DON’T BUST THAT GUIDE
If you’ve been having problems breaking off the end of a valve guide – on the spring end of the guide – when installing thin wall guides, I may have a solution. I machine from the spring cup side of the head instead of the valve seat side. You will have more control and no “break-out”with this method.
The Parts Bin
THE OLD OIL PUMP TRICK
When align honing small or big block Chevrolets I always install an old oil pump on the #5 main cap. The added stress can change the main bore up to .001” to allow for distortion of the bore when the engine is fully assembled.
Advance Engine Rebuilders
OLD PARTS AS STANDARDS
Here is a quick way to double check your settings on your Dial Bore Gauge or Sunnen AG-300 Rod Gauge. If you have an engine you work on all the time, make a simple standard from old parts to make sure you are set up correctly. I took a couple spare main caps for a small block Chevy and cut a substantial amount off them. I bolted and welded the caps together to secure them well. I sized them with my boring bar and finished to size on a hone. I paint them different bright colors and write their size on them. You can make a selection of main caps, or connecting rods for the common engines you work on. The chances of someone misreading a micrometer during set-up is pretty much eliminated.
Exhaust manifolds can be resurfaced using a surface grinder with the typical universal cylinder head fixture. First start by tapping threads in the thru holes. I have 1/2”, 9/16”, 5/8” & 3/4” all-thread pieces cut to 8” or so, that I screw into the newly threaded holes. I add jam nuts to secure the rods to the manifold.
Then, using two more nuts per rod I pinch the all thread to the fixture, all the while leveling the manifold with a twist of the nuts. Its a cinch and gives a fairly solid anchor while enabling the ability to level end for end.
Automotive Machine & Supply
Ft. Collins, CO
EASY EXHAUST MANIFOLD STUD REMOVAL TIPS
In our shop we use our TIG welder to remove broken exhaust manifold mounting studs from the exhaust side of cylinder heads. For setup we use DC straight polarity with high frequency start, a sharp tungsten electrode protruding about 3/8˝ from the gas cup and a stainless steel filler wire. It is important to use a stainless filler wire for added strength.
The end of the broken off stud, which is usually about 3/16˝ below the surface of the head, must be clean before trying to weld on it. We have found that an electric engraving tool works great for cleaning the end of the broken stud, which is usually rusty or covered with carbon.
Start the arc and melt a puddle about half the diameter of the broken stud, then dab the stainless filler rod into the puddle. Continue to add filler metal until you have built up the broken stud just enough to be able to grab it with a pair of Vice Grips. The heat from welding will usually free the broken stud so that it can be easily removed.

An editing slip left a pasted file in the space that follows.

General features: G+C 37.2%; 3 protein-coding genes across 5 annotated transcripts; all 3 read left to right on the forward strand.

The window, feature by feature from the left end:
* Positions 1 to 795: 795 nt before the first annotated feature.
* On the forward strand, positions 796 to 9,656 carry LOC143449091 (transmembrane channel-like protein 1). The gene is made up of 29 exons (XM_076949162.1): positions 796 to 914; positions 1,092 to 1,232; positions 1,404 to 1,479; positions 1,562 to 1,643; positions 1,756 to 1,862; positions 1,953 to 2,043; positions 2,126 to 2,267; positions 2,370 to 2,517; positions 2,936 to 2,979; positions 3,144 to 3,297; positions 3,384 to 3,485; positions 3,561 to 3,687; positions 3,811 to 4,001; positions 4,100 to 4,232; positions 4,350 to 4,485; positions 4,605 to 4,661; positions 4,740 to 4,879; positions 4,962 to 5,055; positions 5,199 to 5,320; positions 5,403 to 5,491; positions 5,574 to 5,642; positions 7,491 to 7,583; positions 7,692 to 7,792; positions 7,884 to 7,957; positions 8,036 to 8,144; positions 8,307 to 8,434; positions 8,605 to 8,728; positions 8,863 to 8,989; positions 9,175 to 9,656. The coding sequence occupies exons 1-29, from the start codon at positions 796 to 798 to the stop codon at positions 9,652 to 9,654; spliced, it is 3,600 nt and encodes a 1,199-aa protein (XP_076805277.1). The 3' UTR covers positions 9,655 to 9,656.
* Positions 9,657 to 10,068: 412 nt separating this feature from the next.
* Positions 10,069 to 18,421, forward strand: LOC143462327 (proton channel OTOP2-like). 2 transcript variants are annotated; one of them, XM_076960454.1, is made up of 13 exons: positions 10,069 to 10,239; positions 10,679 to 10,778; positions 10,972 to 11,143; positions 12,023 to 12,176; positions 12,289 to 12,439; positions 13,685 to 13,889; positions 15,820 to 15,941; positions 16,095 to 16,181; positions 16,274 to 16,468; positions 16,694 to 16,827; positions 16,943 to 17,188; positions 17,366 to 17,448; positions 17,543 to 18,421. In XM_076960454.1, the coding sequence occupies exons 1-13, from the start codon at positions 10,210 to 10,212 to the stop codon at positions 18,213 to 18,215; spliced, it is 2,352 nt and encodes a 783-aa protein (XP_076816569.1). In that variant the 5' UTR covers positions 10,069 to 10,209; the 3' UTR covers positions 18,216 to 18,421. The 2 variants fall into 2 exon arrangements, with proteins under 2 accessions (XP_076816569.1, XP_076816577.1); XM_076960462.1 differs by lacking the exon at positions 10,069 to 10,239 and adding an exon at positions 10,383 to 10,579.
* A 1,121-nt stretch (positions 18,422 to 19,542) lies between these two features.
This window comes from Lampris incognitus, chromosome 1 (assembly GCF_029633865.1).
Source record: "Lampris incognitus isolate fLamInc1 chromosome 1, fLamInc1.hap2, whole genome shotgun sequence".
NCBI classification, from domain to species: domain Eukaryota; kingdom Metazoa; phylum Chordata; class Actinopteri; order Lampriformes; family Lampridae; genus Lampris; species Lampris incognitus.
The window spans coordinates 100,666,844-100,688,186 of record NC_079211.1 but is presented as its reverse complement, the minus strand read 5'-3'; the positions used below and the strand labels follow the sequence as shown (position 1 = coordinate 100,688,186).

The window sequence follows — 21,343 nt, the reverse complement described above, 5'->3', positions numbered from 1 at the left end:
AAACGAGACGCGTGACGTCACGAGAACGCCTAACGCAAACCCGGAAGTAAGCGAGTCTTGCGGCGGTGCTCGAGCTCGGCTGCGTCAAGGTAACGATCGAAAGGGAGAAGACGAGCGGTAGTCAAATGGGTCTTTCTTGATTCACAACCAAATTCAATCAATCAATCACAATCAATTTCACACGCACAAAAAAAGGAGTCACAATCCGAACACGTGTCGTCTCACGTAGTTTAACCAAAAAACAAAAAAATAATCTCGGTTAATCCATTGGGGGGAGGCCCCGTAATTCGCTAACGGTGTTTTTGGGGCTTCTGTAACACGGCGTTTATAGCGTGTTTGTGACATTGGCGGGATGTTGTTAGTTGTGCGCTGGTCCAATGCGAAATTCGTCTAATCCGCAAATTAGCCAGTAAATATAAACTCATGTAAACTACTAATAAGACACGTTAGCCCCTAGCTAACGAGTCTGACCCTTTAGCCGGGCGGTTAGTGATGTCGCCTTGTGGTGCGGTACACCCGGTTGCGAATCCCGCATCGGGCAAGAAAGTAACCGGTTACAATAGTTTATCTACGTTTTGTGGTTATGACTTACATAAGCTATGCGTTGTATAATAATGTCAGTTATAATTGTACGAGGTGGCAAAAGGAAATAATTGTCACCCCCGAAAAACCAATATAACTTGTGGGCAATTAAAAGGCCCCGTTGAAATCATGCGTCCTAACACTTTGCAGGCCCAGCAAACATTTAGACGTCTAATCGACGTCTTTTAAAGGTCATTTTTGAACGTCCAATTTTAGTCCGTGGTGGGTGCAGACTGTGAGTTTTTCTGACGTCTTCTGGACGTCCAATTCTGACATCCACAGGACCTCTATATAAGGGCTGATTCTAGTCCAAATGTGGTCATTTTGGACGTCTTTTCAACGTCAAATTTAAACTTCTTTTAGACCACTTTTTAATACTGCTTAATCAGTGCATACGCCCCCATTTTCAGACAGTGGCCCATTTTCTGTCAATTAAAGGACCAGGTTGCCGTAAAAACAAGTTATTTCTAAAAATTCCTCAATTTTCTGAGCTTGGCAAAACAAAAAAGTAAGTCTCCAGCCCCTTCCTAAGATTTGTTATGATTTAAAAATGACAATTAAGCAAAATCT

McLain’s Automotive Machine Shop
CK-4 Diesel Update
Recently diesel engine oils changed from the decade old CJ-4 formulation to the new CK-4 formulation. While intended to be an upgrade, the new formulation has been met with resistance and even an outright “do not use” warning from Ford Motor Co.
The new CK-4 specification went into effect in December of 2016. Just before the launch of this new specification, Ford issued a service bulletin stating that Ford 6.7L diesel engines should not use the new CK-4 oil. In fact, Ford issued a new oil specification closely aligned with the previous CJ-4 spec and called for the use of CJ-4 oils meeting the new Ford specification for their 6.7L diesel engines. Ford identified wear issues as the reason for abandoning the new CK-4 oil specification.
What is the underlying issue with the CK-4 oil? Previous API diesel oil specifications, like the decade old CJ-4, had to pass the ASTM Sequence IIIG valve train wear and oxidation test. This is no longer true of the new CK-4 specification. The Sequence IIIG test measures flat tappet cam and lifter wear as well as other parameters. The significance to both Ford and other users of diesel engine oils is directly tied to the absence of the Sequence IIIG test.
Diesel engine oils have historically contained higher levels of the anti-wear additive ZDDP. With more oil marketers wishing to supply “universal” oils that meet both API SN requirements for gasoline engines as well as API CK-4 requirements for diesel engines, the levels of ZDDP have dropped in some CK-4 oils. Without the Sequence IIIG flat tappet cam wear test, it appears some of these lower ZDDP diesel oils are causing increased wear in diesel engines. This should be a word of caution for all users of diesel engine oil, regardless if you’re using it in a 6.7L Ford or not.
Engine Pro Technical Committee with special thanks to Driven Racing Oil